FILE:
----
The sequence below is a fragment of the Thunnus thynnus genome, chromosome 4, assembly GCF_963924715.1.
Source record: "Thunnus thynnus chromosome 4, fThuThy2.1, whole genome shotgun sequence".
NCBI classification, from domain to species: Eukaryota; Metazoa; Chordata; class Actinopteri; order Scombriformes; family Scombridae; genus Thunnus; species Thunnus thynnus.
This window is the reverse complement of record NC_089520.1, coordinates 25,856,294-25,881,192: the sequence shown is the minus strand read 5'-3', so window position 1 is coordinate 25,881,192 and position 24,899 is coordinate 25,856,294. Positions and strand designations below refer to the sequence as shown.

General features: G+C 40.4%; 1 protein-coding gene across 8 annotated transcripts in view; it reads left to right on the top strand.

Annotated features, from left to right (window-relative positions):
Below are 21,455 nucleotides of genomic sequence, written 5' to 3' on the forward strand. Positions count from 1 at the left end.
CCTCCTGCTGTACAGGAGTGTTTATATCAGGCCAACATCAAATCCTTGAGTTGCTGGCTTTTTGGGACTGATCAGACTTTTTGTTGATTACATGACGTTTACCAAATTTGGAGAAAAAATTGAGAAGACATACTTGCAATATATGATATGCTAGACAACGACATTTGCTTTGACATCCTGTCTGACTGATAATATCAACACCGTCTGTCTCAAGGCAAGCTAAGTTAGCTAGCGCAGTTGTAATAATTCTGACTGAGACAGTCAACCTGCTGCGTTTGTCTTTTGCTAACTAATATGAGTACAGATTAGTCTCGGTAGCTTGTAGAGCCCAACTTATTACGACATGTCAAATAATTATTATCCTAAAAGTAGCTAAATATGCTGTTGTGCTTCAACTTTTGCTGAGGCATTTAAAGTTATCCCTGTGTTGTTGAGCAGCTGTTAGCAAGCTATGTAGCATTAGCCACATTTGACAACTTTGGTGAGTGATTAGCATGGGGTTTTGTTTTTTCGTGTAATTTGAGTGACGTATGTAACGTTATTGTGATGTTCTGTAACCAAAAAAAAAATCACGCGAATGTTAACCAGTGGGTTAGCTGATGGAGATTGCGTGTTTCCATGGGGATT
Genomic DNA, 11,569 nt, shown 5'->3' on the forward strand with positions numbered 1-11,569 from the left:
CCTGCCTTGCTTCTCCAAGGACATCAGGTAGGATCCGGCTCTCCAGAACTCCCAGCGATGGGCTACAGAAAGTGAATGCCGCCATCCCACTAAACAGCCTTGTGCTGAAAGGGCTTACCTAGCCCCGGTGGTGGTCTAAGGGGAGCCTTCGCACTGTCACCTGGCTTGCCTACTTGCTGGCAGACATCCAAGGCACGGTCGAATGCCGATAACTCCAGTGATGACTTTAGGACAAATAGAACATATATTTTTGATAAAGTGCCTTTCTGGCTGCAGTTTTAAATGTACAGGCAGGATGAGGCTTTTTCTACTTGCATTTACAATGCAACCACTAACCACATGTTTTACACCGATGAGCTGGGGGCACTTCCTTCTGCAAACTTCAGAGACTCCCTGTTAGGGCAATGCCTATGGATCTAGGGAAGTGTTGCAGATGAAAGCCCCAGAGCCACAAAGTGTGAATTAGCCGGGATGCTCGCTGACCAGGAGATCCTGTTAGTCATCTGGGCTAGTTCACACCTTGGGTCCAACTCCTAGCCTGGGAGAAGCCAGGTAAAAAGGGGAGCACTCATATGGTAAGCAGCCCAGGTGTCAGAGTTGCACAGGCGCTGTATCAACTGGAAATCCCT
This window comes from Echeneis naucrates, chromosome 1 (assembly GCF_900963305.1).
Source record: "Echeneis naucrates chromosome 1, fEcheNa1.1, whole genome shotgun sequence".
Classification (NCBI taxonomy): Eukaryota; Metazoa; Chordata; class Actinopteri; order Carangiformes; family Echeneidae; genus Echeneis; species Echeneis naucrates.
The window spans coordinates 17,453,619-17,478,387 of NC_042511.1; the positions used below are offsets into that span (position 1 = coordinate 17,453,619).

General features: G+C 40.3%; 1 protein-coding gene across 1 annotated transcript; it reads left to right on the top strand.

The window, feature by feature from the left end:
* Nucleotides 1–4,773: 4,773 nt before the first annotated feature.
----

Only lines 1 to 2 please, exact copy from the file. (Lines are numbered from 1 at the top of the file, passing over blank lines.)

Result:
The sequence below is a fragment of the Thunnus thynnus genome, chromosome 4, assembly GCF_963924715.1.
Source record: "Thunnus thynnus chromosome 4, fThuThy2.1, whole genome shotgun sequence".